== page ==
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December 09, 2002

Nikos Salingaros, Christopher Alexander

Friedrich --

In my usual wooly-headedness, I overlooked a note left for us a couple of weeks back by Nikos Salingaros, the University of Texas physicist who has been doing such fascinating work on cities, buildings, beauty, and ratios, sometimes in collaboration with Christopher ("A Pattern Language") Alexander.

Here's what he wrote:

Distinguished colleagues,

I read some of the comments about Christopher Alexander, and also on my paper with Bruce West. I'm very pleased to see an interest in these topics. As to Christopher's work, let me give a link to one of my papers on Pattern Languages:

It is important to let your group of readers know that a significant convergence is now taking place in our view of the world. Christopher's new book "The Nature of Order" will soon be out (check with, which will set the tone for an overhaul of current thinking about art, architecture, urbanism, aesthetics, and many other human endeavors.

I am pleased to be a part in all of this, having prepared the way with some publications linking human creations to scientific laws. Some of my papers are mentioned occasionally on this site.

Let me also mention the forthcoming issue of the webzine Katarxis, which will be released in January (, and of which I happen to be co-editor.

Best wishes to all,
Nikos Salingaros

I second, and very loudly, Salingaros' enthusiasm for the webzine Katarxis (readable here), and for Alexander's A Pattern Language (buyable here), which thousands of people have found is capable of blowing open their aesthetic thinking; just as great, it seems to me, is Alexander's The Timeless Way of Building. Alexander is a gigantic, almost mythical figure -- I've had architects tell me they didn't really get architecture until they read his work. And his thinking resonates in many directions. As Michael Snider pointed out in a comment, there are software developers who are devoted to, and making use of, Alexander's concept of patterns.

But I also urge any and all readers interested in such questions as patterns, genetics, beauty, the relationships between chaos theory and art, pleasure, evolved systems, etc, to take a look around Prof. Salingaros' own website, here. His pathbreaking research and thinking will give anyone's brain a firm, enlightening and pleasurable rattle.

As for Christopher Alexander's The Nature of Order, I got a look at a bootleg copy some years ago -- Alexander has been said to be on the verge of publishing the book for a quite a while now, and copies have been circulating. The version I saw was about 1000 pages long. It struck me as very brilliant, quite mad, and possibly a classic -- in its all-encompassing, visionary-oracle, responding-to-everything, once-and-for-all fervor, it put me in mind of Hegel, or of "The City of God." I can't wait to see the version he decides to publish.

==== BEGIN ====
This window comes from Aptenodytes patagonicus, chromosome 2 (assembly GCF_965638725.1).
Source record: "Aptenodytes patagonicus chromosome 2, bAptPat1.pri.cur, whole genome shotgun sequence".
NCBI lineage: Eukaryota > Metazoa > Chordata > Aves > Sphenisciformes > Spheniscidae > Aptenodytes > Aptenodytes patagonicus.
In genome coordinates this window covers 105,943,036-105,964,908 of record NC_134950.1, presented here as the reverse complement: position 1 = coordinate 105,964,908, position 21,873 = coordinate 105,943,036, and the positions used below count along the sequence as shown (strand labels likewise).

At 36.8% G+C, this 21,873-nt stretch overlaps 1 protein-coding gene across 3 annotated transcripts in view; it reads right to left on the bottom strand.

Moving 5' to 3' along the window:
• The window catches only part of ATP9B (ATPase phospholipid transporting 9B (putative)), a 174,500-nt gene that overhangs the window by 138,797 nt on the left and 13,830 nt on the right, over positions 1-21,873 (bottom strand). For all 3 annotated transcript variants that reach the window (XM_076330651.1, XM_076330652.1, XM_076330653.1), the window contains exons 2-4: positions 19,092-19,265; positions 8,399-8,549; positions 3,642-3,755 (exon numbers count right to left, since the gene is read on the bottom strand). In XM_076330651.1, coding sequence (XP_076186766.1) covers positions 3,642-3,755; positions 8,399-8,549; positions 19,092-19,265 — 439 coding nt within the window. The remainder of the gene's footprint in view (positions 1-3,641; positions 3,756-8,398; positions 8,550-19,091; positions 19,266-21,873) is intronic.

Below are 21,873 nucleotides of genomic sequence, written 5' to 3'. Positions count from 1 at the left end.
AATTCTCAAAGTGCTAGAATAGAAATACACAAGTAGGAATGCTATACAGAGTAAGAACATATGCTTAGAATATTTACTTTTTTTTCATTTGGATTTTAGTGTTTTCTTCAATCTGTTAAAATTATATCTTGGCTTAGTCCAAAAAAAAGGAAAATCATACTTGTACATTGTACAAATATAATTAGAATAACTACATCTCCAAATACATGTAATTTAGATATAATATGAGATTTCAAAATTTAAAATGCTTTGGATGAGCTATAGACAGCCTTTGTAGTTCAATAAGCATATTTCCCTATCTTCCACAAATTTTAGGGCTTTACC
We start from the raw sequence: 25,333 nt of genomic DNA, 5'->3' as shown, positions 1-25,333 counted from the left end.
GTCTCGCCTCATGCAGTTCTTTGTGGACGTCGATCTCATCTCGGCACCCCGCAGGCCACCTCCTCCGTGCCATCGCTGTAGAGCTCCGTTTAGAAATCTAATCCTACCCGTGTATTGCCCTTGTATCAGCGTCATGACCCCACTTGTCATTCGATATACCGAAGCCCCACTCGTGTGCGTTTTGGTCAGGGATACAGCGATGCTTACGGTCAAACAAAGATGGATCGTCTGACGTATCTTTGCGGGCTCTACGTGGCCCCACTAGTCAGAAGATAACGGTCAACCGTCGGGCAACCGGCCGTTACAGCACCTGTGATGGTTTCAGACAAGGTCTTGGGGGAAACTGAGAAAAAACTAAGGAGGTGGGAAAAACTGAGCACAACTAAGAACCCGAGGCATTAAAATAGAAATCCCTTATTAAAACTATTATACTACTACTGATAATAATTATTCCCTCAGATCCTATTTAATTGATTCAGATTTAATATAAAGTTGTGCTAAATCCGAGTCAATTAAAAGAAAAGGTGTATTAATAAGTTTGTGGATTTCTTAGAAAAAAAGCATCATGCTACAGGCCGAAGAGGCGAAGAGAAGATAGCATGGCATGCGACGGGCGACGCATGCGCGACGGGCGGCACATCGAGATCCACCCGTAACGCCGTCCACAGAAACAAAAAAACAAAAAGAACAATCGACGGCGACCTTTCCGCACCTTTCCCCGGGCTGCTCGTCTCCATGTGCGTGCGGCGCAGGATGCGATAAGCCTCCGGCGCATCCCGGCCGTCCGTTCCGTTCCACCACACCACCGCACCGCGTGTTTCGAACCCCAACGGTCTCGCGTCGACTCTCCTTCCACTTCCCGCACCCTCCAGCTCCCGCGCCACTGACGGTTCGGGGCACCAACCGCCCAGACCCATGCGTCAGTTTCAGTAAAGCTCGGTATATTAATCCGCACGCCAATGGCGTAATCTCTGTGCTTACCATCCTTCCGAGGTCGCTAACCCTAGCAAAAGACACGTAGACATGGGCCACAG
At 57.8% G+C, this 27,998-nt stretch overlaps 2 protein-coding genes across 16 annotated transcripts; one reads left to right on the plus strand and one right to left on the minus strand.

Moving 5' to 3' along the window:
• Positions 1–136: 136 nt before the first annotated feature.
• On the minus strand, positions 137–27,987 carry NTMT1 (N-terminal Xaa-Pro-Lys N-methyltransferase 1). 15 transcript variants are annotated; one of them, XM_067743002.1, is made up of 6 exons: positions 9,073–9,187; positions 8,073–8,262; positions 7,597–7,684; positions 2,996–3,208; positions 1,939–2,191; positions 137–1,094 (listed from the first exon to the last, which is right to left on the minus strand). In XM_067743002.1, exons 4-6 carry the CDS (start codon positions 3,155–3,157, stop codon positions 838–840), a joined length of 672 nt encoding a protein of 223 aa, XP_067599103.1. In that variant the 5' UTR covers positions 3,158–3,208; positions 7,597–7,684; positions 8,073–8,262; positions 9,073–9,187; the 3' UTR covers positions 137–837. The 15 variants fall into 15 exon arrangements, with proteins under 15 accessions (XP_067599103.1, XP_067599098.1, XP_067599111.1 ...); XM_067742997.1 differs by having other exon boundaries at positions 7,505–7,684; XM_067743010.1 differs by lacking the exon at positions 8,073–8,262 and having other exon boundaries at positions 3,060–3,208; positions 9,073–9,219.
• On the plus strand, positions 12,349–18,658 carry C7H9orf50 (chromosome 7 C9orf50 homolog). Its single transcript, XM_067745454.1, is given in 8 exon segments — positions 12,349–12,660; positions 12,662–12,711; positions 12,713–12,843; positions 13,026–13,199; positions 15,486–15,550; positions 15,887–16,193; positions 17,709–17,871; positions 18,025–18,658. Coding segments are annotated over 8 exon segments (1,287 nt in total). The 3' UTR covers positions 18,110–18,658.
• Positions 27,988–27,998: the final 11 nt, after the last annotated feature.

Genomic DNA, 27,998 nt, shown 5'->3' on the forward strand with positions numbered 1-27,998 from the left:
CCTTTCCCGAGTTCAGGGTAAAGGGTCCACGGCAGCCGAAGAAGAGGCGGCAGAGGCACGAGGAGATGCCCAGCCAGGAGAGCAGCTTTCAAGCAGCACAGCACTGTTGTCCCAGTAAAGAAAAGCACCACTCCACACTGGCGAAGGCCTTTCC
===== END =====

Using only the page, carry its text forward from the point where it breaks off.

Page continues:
An interview by Wendy Kohn with Alexander about "The Nature of Order" can be read here.

Sample passage:

Wendy Kohn: You know, we didnít used to be able to talk about beauty.
Christopher Alexander: Thatís right, it was absolutely forbidden.
WK: Why do you think that is?
CA: It wasnít because the word was forbidden. It was because the thing was forbidden.
WK: What was so big and bad about beauty? Why, particularly for architects?
CA: Because architects were living in a constructed mental world for most of the twentieth century. It really began after WWII, but it kind of began before that. And it went on and on. It was a fabricated psychosis ...

I watched for decades at the University of California architecture faculty meetings, with people saying, ďwe must get together to talk about architecture.Ē And then shying away from it like a horse at a jump. And of course it was never acknowledged why, but Iím telling you why, I believe: because they knew that almost any discussion about those kind of matters would ultimately expose the falseness of what was going on ...

I donít think that anybody set out to be false. But there were notions perpetrated. Students were coerced by cynical laughter, by mental suasion, into playing these games that professors dug for themselves into deeper and deeper holes in terms of how silly these games were. Why was this kind of thing going on? Well, the content is indefensible, so when it has to be defended, strange and violent means start showing up. I think this psychosis is actually the least documented phenomenon of this century. Itís very unusual for an entire profession to go bonkers.

Many thanks to Prof. Salingaros for passing along his observations, information and links. We're honored and pleased that he stopped by.



posted by Michael at December 9, 2002


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